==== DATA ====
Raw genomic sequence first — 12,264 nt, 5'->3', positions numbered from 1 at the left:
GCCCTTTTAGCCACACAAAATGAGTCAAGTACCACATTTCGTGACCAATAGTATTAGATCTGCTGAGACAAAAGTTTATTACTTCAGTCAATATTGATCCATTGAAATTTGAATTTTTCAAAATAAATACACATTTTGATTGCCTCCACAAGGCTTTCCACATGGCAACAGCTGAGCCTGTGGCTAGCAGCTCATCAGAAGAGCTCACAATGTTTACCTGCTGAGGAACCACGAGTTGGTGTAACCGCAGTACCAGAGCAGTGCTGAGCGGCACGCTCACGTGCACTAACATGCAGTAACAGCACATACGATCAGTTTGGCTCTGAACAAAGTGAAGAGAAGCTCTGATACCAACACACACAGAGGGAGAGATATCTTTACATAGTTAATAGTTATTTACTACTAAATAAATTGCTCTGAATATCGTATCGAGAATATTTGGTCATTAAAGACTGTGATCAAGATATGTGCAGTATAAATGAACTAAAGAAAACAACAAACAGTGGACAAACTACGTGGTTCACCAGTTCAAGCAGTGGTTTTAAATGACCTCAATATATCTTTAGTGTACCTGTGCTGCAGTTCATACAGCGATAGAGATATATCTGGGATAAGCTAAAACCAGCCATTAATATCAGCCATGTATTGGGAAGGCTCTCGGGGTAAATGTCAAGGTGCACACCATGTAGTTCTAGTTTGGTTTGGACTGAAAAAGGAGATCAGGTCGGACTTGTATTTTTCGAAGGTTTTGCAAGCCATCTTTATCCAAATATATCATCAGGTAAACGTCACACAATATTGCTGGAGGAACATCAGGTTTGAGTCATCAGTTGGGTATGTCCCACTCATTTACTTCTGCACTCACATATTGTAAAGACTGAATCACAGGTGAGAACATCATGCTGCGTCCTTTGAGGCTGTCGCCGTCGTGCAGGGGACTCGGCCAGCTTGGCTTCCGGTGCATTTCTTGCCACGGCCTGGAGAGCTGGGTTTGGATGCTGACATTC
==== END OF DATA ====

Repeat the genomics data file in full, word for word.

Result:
Raw genomic sequence first — 12,264 nt, 5'->3', positions numbered from 1 at the left:
GCCCTTTTAGCCACACAAAATGAGTCAAGTACCACATTTCGTGACCAATAGTATTAGATCTGCTGAGACAAAAGTTTATTACTTCAGTCAATATTGATCCATTGAAATTTGAATTTTTCAAAATAAATACACATTTTGATTGCCTCCACAAGGCTTTCCACATGGCAACAGCTGAGCCTGTGGCTAGCAGCTCATCAGAAGAGCTCACAATGTTTACCTGCTGAGGAACCACGAGTTGGTGTAACCGCAGTACCAGAGCAGTGCTGAGCGGCACGCTCACGTGCACTAACATGCAGTAACAGCACATACGATCAGTTTGGCTCTGAACAAAGTGAAGAGAAGCTCTGATACCAACACACACAGAGGGAGAGATATCTTTACATAGTTAATAGTTATTTACTACTAAATAAATTGCTCTGAATATCGTATCGAGAATATTTGGTCATTAAAGACTGTGATCAAGATATGTGCAGTATAAATGAACTAAAGAAAACAACAAACAGTGGACAAACTACGTGGTTCACCAGTTCAAGCAGTGGTTTTAAATGACCTCAATATATCTTTAGTGTACCTGTGCTGCAGTTCATACAGCGATAGAGATATATCTGGGATAAGCTAAAACCAGCCATTAATATCAGCCATGTATTGGGAAGGCTCTCGGGGTAAATGTCAAGGTGCACACCATGTAGTTCTAGTTTGGTTTGGACTGAAAAAGGAGATCAGGTCGGACTTGTATTTTTCGAAGGTTTTGCAAGCCATCTTTATCCAAATATATCATCAGGTAAACGTCACACAATATTGCTGGAGGAACATCAGGTTTGAGTCATCAGTTGGGTATGTCCCACTCATTTACTTCTGCACTCACATATTGTAAAGACTGAATCACAGGTGAGAACATCATGCTGCGTCCTTTGAGGCTGTCGCCGTCGTGCAGGGGACTCGGCCAGCTTGGCTTCCGGTGCATTTCTTGCCACGGCCTGGAGAGCTGGGTTTGGATGCTGACATTC